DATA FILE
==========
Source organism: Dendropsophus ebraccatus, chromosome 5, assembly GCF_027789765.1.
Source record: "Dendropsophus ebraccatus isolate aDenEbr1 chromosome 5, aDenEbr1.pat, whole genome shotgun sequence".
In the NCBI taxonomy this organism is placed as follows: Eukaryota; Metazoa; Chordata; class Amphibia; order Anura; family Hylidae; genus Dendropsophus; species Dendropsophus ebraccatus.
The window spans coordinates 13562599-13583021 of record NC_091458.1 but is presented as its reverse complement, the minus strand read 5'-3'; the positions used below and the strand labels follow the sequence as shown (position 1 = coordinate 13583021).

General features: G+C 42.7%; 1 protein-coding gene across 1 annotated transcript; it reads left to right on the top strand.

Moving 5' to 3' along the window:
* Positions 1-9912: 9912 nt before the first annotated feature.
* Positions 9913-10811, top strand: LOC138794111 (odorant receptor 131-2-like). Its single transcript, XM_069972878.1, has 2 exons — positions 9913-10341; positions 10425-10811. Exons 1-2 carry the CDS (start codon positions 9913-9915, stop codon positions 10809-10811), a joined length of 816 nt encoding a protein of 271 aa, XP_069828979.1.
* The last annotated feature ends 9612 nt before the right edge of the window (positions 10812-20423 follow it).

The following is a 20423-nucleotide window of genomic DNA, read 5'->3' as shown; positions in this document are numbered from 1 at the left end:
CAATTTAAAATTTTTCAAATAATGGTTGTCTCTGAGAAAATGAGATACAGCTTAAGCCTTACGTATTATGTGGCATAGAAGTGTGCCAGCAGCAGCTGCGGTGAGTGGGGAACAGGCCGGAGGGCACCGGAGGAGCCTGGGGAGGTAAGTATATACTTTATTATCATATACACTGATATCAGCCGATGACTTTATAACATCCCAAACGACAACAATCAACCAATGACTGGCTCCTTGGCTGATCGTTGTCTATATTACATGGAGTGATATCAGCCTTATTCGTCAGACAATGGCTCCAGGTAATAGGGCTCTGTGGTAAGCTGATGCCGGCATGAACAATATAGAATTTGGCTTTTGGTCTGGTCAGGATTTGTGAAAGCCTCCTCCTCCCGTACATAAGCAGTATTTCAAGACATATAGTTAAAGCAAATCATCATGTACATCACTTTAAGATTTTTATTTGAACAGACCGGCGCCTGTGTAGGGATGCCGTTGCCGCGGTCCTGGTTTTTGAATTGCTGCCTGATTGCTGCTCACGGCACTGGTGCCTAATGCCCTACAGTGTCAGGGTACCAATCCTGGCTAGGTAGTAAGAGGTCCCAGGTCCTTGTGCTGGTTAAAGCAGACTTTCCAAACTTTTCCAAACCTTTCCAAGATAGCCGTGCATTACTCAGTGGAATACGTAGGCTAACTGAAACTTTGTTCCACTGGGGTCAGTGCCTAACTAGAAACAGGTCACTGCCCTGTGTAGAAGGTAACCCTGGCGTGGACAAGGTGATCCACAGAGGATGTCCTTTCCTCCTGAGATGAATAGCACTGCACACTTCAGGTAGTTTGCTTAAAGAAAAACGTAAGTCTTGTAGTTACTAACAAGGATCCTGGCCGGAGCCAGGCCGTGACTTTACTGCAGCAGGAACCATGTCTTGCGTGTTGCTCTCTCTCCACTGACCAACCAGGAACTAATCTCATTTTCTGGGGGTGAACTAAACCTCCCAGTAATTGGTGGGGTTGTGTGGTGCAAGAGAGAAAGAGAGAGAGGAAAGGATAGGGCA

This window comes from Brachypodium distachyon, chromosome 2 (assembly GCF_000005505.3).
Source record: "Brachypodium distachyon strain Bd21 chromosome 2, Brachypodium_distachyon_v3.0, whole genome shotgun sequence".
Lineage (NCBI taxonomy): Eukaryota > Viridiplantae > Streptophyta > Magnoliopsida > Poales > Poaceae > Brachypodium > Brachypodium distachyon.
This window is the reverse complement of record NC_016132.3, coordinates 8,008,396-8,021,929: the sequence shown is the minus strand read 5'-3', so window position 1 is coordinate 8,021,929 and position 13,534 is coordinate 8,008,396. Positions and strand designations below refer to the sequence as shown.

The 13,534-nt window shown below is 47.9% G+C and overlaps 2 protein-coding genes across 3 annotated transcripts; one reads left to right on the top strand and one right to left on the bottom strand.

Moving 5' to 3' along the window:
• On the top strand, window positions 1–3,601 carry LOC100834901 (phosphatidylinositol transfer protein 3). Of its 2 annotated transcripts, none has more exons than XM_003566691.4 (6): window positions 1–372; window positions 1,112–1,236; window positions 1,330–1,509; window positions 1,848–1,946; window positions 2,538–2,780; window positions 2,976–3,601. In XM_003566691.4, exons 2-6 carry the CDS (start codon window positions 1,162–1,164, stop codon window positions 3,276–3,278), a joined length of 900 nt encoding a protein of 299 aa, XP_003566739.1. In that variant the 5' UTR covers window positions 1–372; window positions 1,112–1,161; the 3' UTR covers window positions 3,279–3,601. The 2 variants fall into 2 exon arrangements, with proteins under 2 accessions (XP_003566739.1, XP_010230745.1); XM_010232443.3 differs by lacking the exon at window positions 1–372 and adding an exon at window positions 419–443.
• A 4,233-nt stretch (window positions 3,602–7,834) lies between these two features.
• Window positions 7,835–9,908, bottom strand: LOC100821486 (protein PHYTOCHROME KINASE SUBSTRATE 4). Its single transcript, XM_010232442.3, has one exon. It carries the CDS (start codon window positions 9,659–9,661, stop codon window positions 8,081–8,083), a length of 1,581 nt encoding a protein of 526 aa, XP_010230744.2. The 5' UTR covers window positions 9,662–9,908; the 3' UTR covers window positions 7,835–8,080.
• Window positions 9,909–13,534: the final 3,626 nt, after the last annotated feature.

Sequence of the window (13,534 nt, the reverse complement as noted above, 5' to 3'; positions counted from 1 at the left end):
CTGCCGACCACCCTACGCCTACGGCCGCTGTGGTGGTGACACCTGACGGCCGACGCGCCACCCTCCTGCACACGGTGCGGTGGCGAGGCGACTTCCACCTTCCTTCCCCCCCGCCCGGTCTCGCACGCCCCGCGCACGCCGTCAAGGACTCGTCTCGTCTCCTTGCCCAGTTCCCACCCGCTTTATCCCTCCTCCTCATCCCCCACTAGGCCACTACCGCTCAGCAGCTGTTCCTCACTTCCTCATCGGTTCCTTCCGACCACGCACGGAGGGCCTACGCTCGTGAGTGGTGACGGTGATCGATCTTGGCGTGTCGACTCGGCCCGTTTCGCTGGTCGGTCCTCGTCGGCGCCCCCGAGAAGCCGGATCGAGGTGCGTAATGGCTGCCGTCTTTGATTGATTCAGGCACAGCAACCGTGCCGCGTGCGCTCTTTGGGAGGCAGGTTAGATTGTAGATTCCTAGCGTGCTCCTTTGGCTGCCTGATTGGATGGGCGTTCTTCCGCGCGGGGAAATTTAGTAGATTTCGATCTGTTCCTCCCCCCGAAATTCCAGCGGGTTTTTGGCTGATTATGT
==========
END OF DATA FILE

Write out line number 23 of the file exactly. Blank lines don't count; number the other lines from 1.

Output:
CTGCCGACCACCCTACGCCTACGGCCGCTGTGGTGGTGACACCTGACGGCCGACGCGCCACCCTCCTGCACACGGTGCGGTGGCGAGGCGACTTCCACCTTCCTTCCCCCCCGCCCGGTCTCGCACGCCCCGCGCACGCCGTCAAGGACTCGTCTCGTCTCCTTGCCCAGTTCCCACCCGCTTTATCCCTCCTCCTCATCCCCCACTAGGCCACTACCGCTCAGCAGCTGTTCCTCACTTCCTCATCGGTTCCTTCCGACCACGCACGGAGGGCCTACGCTCGTGAGTGGTGACGGTGATCGATCTTGGCGTGTCGACTCGGCCCGTTTCGCTGGTCGGTCCTCGTCGGCGCCCCCGAGAAGCCGGATCGAGGTGCGTAATGGCTGCCGTCTTTGATTGATTCAGGCACAGCAACCGTGCCGCGTGCGCTCTTTGGGAGGCAGGTTAGATTGTAGATTCCTAGCGTGCTCCTTTGGCTGCCTGATTGGATGGGCGTTCTTCCGCGCGGGGAAATTTAGTAGATTTCGATCTGTTCCTCCCCCCGAAATTCCAGCGGGTTTTTGGCTGATTATGT